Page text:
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Simple pulmonary eosinophilia

Pulmonary infiltrates with eosinophilia; Loffler syndrome; Eosinophilic pneumonia; Pneumonia - eosinophilic

 

Simple pulmonary eosinophilia is inflammation of the lungs from an increase in eosinophils, a type of white blood cell.

Causes

 

Most cases of this condition are due to an allergic reaction from:

  • A medicine, such as a sulfonamide antibiotic or nonsteroidal anti-inflammatory drug (NSAID)
  • Infection with a fungus such as Aspergillus fumigatus or Pneumocystis jirovecii
  • A parasite, including the roundworms Ascariasis lumbricoides, or Necator americanus, or the hookwormAncylostoma duodenale

In some cases, no cause is found.

 

Symptoms

 

Symptoms may include any of the following:

  • Chest pain
  • Dry cough
  • Fever
  • General ill feeling
  • Rapid respiratory rate
  • Rash
  • Shortness of breath
  • Wheezing

Symptoms can range from none at all to severe. They may go away without treatment.

 

Exams and Tests

 

The health care provider will listen to your chest with a stethoscope. Crackle-like sounds called rales may be heard. Rales suggest inflammation of the lung tissue.

A complete blood count (CBC) may show increased white blood cells, particularly eosinophils.

Chest x-ray usually shows abnormal shadows called infiltrates. They may disappear with time or reappear in different areas of the lung.

A bronchoscopy with washing may show a large number of eosinophils.

A procedure that removes the stomach contents (gastric lavage) may show signs of the Ascaris worm or another parasite.

 

Treatment

 

If you are allergic to a medicine, your provider may tell you to stop taking it. Never stop taking a medicine without first talking with your provider.

If the condition is due to an infection, you may be treated with an antibiotic or anti-parasitic medicine.

Sometimes, anti-inflammatory medicines called corticosteroids are given.

 

Outlook (Prognosis)

 

The disease often goes away without treatment. If treatment is needed, the response is usually good. But, the disease can come back, especially if the condition does not have a specific cause and needs to be treated with corticosteroids.

 

Possible Complications

 

A rare complication of simple pulmonary eosinophilia is a severe type of pneumonia called acute idiopathic eosinophilic pneumonia.

 

When to Contact a Medical Professional

 

See your provider if you have symptoms that may be linked with this disorder.

 

Prevention

 

This is a rare disorder. Many times, the cause cannot be found. Minimizing exposure to possible risk factors, such as certain medicines or parasites, may reduce the chance of developing this disorder.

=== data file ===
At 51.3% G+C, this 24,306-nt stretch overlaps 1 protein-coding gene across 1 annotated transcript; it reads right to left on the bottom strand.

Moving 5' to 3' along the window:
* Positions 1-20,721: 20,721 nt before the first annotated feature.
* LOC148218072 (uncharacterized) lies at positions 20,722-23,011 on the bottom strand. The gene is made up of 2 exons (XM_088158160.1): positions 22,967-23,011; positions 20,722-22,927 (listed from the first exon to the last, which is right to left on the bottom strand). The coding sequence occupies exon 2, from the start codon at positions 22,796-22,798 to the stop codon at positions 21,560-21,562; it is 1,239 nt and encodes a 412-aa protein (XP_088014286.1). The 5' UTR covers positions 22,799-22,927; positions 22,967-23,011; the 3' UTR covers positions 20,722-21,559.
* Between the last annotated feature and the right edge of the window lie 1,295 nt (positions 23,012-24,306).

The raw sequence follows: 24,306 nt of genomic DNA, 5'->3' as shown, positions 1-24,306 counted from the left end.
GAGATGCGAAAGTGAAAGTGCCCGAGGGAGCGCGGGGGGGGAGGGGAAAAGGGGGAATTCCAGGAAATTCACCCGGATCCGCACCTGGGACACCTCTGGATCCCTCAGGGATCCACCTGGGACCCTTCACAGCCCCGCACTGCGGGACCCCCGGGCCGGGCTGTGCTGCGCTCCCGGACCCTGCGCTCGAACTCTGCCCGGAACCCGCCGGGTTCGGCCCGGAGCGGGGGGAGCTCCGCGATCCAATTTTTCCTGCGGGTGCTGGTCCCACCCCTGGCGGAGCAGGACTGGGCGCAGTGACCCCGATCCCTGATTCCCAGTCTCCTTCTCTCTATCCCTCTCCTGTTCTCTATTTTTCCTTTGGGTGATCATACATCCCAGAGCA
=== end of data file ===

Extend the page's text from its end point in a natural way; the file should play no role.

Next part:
References

Cottin V, Cordier JF. Eosinophilic lung diseases. In: Broaddus VC, Mason RJ, Ernst JD, et al, eds. Murray and Nadel's Textbook of Respiratory Medicine. 6th ed. Philadelphia, PA: Elsevier Saunders; 2016:chap 68.

Kim K, Weiss LM, Tanowitz HB. Parasitic infections. In: Broaddus VC, Mason RJ, Ernst JD, et al, eds. Murray and Nadel's Textbook of Respiratory Medicine. 6th ed. Philadelphia, PA: Elsevier Saunders; 2016:chap 39.

 
  • Lungs

    Lungs - illustration

    The major features of the lungs include the bronchi, the bronchioles and the alveoli. The alveoli are the microscopic blood vessel-lined sacks in which oxygen and carbon dioxide gas are exchanged.

    Lungs

    illustration

  • Respiratory system

    Respiratory system - illustration

    Air is breathed in through the nasal passageways, travels through the trachea and bronchi to the lungs.

    Respiratory system

    illustration

    • Lungs

      Lungs - illustration

      The major features of the lungs include the bronchi, the bronchioles and the alveoli. The alveoli are the microscopic blood vessel-lined sacks in which oxygen and carbon dioxide gas are exchanged.

      Lungs

      illustration

    • Respiratory system

      Respiratory system - illustration

      Air is breathed in through the nasal passageways, travels through the trachea and bronchi to the lungs.

      Respiratory system

      illustration

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            Review Date: 6/22/2015

            Reviewed By: Denis Hadjiliadis, MD, MHS, Associate Professor of Medicine, Pulmonary, Allergy, and Critical Care, Perelman School of Medicine, University of Pennsylvania, Philadelphia, PA. Also reviewed by David Zieve, MD, MHA, Isla Ogilvie, PhD, and the A.D.A.M. Editorial team.

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